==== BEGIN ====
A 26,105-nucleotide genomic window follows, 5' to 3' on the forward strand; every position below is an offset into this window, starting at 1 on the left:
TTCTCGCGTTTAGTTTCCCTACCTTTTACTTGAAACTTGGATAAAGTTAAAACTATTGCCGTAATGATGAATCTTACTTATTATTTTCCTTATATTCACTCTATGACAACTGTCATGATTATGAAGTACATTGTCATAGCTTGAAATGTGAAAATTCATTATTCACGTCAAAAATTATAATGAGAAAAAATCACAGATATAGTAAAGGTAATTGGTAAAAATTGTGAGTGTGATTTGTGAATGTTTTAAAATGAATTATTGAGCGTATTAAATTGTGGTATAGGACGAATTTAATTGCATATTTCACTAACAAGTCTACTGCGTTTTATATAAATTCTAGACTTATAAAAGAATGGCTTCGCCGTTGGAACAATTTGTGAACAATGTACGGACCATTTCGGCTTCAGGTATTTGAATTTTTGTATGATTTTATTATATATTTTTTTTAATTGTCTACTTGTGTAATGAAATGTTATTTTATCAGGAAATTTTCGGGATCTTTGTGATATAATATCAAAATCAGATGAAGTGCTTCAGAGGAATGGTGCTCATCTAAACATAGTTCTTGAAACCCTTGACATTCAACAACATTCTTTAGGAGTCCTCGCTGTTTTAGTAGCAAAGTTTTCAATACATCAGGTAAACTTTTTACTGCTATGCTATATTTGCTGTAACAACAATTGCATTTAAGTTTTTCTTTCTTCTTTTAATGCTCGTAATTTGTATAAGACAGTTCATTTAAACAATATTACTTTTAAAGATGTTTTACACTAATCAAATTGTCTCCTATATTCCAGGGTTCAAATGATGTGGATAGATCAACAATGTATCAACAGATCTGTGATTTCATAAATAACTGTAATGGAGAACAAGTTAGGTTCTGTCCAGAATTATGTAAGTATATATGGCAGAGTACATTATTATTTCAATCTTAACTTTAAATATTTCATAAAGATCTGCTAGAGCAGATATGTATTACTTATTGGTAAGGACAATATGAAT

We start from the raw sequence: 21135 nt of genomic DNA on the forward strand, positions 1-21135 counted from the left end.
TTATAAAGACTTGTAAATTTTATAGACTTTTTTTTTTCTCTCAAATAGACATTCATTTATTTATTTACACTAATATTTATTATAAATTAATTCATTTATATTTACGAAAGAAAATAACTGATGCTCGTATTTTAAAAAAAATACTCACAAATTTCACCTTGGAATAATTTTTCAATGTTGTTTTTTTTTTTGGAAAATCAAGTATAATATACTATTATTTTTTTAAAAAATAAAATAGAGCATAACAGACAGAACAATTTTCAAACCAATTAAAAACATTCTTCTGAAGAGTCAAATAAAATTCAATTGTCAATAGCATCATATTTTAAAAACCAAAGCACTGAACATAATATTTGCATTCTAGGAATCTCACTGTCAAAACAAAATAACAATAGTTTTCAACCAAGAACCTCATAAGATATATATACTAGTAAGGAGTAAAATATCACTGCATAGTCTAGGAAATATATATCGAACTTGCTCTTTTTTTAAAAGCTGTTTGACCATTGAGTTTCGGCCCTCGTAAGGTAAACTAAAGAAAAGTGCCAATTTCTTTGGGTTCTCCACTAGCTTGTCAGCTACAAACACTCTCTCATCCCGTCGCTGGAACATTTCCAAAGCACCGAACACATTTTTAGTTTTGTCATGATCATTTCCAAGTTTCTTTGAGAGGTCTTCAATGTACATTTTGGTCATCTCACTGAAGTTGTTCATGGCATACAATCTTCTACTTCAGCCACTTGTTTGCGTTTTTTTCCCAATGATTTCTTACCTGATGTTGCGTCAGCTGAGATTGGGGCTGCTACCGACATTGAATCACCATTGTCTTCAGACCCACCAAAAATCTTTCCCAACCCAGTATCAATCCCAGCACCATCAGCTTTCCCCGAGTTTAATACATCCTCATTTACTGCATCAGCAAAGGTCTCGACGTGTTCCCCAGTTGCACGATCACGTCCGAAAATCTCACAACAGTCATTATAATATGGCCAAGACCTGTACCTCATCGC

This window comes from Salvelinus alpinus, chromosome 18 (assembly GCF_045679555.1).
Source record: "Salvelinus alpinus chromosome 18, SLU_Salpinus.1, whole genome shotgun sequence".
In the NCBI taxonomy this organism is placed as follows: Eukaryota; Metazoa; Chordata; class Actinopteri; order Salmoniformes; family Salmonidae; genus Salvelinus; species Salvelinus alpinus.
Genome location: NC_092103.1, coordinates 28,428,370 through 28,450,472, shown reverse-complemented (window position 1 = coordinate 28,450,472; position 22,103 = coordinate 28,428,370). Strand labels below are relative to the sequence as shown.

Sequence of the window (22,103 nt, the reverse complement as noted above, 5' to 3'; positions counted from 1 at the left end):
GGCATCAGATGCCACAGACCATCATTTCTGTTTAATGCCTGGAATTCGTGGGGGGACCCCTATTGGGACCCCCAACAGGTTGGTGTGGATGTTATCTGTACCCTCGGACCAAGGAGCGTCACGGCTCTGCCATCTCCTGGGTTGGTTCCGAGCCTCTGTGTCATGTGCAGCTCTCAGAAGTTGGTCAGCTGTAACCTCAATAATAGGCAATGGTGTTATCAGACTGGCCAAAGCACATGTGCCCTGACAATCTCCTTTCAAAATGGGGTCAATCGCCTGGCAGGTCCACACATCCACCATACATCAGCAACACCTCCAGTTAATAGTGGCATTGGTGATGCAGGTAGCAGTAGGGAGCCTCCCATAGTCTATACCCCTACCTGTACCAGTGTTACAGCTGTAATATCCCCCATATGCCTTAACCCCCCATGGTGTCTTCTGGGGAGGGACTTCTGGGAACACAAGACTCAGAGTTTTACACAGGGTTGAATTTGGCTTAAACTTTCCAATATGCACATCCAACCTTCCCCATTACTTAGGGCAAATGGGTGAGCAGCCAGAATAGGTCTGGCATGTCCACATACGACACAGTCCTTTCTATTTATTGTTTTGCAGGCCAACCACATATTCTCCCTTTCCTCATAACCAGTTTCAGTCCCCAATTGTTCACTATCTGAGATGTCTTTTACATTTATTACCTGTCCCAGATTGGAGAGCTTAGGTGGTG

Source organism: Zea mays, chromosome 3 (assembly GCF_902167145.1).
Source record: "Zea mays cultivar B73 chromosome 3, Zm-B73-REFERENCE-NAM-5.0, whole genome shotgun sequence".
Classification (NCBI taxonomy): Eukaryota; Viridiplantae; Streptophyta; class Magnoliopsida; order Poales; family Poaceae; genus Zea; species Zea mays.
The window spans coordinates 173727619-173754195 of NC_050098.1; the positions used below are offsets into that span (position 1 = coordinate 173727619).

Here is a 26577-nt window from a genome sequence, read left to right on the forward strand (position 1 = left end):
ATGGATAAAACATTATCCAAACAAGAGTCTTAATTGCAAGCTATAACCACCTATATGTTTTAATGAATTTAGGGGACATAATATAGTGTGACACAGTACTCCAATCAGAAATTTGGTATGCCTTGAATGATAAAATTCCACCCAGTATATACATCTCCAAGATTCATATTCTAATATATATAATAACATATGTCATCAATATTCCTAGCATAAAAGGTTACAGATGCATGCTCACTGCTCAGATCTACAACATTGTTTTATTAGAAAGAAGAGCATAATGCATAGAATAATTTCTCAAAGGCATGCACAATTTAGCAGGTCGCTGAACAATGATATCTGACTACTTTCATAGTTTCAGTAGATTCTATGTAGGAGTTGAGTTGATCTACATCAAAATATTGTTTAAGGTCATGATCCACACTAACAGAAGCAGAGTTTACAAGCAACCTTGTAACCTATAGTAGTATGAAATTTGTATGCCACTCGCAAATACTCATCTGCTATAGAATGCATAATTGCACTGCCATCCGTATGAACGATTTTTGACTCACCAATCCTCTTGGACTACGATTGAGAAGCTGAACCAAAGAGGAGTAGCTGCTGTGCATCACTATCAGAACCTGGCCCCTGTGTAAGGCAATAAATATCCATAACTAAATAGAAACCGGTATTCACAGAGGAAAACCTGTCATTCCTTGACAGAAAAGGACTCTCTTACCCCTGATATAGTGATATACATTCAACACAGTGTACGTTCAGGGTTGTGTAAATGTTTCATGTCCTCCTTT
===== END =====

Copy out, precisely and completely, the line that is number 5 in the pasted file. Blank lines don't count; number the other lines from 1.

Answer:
This window comes from Salvelinus alpinus, chromosome 18 (assembly GCF_045679555.1).